The Iranian man who inspired the events behind the 2004 Steven Spielberg film “The Terminal” died Saturday in the Paris airport where he lived for nearly 20 years, officials said.

Mehran Karimi Nasseri died at Charles de Gaulle Airport, his home for 18 years, from a heart attack in the airport’s Terminal 2F around midday, according to an official with the Paris airport authority.

Emergency services treated him at the scene but were unable to save him, an official said.

FILE - Merhan Karimi Nasseri sits among his belongings at Terminal 1 of Roissy Charles De Gaulle Airport, north of Paris on Aug. 11, 2004 . 

FILE – Merhan Karimi Nasseri sits among his belongings at Terminal 1 of Roissy Charles De Gaulle Airport, north of Paris on Aug. 11, 2004 .  (AP Photo/Michel Euler, File)

Nasseri’s life was the inspiration behind the American comedy, which starred Tom Hanks as Viktor Navorski, a man from the fictitious Eastern European country of Krakozhia who becomes stranded and is forced to live in the JFK airport.

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The real person behind the fictional story lived in the Paris airport’s Terminal 1 from 1988 until 2006, initially as the result of an unsuccessful deportation-turned-legal limbo.

He later stayed by apparent choice.

As the years passed, Nasseri became a celebrity of sorts, sleeping on a red plastic bench, making friends with airport workers, showering in staff facilities, and reading magazines.

“Eventually, I will leave the airport,” he told The Associated Press in 1999. “But I am still waiting for a passport or transit visa.”

A traveler walks in the Terminal 2 corridors of the Roissy-Charles de Gaulle airport, in the northeastern outskirts of Paris, on September 16, 2022. 

A traveler walks in the Terminal 2 corridors of the Roissy-Charles de Gaulle airport, in the northeastern outskirts of Paris, on September 16, 2022.  (JULIEN DE ROSA/AFP via Getty Images)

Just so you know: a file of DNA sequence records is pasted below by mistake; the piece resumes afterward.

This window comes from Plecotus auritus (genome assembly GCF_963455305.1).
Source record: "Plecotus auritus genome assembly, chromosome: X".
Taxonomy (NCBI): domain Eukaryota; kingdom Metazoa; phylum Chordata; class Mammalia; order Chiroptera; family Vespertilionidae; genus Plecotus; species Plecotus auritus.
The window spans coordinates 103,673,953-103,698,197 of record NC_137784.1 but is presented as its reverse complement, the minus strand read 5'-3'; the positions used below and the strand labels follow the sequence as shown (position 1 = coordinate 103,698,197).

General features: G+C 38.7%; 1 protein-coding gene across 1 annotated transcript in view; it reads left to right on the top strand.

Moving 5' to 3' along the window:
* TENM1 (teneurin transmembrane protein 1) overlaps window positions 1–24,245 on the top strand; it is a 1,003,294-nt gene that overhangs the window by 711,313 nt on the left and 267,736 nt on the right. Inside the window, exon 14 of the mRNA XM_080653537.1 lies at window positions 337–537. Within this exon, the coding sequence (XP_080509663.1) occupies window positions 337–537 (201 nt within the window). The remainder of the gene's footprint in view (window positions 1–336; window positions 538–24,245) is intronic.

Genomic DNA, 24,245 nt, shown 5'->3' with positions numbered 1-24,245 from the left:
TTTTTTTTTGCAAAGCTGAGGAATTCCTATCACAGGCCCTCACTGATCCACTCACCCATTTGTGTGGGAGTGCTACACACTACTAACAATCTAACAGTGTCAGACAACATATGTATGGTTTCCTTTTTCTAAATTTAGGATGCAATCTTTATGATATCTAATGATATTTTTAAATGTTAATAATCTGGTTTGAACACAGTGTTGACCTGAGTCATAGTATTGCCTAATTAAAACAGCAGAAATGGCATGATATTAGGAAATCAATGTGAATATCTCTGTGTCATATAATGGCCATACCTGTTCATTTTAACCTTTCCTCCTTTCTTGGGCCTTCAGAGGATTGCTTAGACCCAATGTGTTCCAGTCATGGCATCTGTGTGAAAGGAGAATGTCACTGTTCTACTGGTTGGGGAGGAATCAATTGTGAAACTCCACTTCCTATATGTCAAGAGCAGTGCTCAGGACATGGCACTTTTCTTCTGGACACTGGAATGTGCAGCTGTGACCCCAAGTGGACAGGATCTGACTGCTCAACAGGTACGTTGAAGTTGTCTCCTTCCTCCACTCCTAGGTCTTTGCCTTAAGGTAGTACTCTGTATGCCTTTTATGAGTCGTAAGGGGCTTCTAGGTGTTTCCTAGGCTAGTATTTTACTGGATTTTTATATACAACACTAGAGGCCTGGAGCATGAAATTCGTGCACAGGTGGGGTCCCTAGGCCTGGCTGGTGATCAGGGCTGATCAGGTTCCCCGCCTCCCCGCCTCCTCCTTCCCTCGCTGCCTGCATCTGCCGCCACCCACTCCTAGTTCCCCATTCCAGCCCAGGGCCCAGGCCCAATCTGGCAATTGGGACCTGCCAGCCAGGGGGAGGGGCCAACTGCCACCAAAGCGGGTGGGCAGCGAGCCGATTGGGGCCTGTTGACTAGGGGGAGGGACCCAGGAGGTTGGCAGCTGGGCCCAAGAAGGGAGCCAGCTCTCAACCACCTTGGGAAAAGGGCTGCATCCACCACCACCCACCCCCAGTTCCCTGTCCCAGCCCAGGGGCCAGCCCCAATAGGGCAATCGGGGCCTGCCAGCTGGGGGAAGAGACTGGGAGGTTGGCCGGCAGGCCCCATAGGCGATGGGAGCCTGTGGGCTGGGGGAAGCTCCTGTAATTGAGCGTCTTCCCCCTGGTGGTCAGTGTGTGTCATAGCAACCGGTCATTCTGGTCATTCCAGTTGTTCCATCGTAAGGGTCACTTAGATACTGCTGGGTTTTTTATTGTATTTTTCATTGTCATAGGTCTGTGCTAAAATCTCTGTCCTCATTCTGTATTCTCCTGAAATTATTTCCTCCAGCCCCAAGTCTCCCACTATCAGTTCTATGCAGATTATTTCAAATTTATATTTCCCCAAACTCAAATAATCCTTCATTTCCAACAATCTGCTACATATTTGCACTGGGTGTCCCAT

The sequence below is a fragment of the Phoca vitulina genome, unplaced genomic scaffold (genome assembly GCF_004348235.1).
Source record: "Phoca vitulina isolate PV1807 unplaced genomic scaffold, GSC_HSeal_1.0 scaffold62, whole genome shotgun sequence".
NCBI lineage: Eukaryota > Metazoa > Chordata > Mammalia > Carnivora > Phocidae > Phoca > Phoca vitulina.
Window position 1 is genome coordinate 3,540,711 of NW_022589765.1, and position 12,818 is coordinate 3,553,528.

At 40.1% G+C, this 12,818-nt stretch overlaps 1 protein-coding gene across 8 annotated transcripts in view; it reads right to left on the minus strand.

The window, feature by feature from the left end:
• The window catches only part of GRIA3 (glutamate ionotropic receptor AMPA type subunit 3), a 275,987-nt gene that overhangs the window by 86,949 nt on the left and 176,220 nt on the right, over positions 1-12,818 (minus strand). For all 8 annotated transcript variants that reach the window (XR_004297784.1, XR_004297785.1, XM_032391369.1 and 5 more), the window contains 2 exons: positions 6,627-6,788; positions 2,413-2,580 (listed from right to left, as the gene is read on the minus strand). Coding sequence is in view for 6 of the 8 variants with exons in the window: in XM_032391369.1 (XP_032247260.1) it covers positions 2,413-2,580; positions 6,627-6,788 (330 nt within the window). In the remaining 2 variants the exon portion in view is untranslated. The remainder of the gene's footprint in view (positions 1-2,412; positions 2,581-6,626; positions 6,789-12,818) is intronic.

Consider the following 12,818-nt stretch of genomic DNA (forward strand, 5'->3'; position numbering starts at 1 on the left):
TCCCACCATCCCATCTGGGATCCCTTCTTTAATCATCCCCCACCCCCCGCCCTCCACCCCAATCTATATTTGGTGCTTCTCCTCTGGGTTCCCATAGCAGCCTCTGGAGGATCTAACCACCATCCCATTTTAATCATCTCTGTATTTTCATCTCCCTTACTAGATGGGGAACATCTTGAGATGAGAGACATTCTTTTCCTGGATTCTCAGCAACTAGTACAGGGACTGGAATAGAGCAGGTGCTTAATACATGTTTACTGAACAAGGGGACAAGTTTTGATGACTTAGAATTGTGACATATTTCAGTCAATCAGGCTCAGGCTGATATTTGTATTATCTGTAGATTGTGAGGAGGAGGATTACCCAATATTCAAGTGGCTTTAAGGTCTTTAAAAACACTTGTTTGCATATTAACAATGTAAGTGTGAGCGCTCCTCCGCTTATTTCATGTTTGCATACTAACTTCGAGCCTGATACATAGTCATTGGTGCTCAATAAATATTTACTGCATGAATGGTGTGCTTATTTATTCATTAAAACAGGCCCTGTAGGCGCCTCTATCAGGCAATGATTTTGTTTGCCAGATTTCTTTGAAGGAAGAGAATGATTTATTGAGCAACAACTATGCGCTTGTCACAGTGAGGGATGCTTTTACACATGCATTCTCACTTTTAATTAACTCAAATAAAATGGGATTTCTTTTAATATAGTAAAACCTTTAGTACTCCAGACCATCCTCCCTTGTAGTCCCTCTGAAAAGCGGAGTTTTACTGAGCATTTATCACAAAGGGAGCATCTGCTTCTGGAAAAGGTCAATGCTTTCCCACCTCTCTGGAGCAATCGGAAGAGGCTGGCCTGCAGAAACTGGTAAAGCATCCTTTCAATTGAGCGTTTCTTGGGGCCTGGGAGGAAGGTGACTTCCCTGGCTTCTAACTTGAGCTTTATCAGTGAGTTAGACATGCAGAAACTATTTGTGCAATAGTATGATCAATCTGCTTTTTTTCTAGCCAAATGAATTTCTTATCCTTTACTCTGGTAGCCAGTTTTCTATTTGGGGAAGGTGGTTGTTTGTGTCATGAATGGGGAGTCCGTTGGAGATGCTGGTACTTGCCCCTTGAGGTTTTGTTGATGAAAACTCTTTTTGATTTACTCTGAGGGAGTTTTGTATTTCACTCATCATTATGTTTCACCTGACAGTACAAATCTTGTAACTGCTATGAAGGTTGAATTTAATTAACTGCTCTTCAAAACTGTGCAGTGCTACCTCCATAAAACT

Born in 1945 in Soleiman, Nasseri left Iran to study in England in 1974. He was imprisoned when he returned home, he said, for protesting against the shah.

He was subsequently expelled without a passport.

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His legal woes grew when he applied for asylum in and was granted it by the UNHCR in Belgium, but he said the refugee certificate was stolen at a Paris train station.

Nasseri was then arrested by French police and faced deportation, but lacked official documents.

He was then sent to Charles de Gaulle in August 1988, where he stayed.

This photograph taken on September 16, 2022, shows travellers looking at the departure information panel of the Terminal 2 of the Roissy-Charles de Gaulle airport. 

This photograph taken on September 16, 2022, shows travellers looking at the departure information panel of the Terminal 2 of the Roissy-Charles de Gaulle airport.  (JULIEN DE ROSA/AFP via Getty Images)

European immigration laws became more strict over the years preventing any salvation from his legal situation. But, he eventually received his refugee papers.

When confronted with the reality he may have to depart the airport he had grown to enjoy as his new home, he reportedly refused to sign them.

Nasseri was hospitalized in 2006, and later moved into a Paris shelter.

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In the weeks before his death, Nasseri had been again living at Charles de Gaulle, the airport official said.

His story loosely inspired Spielberg as well as a French film, “Lost in Transit,” and an opera called “Flight.”

The Associated Press contributed to this report.

By Umiddoc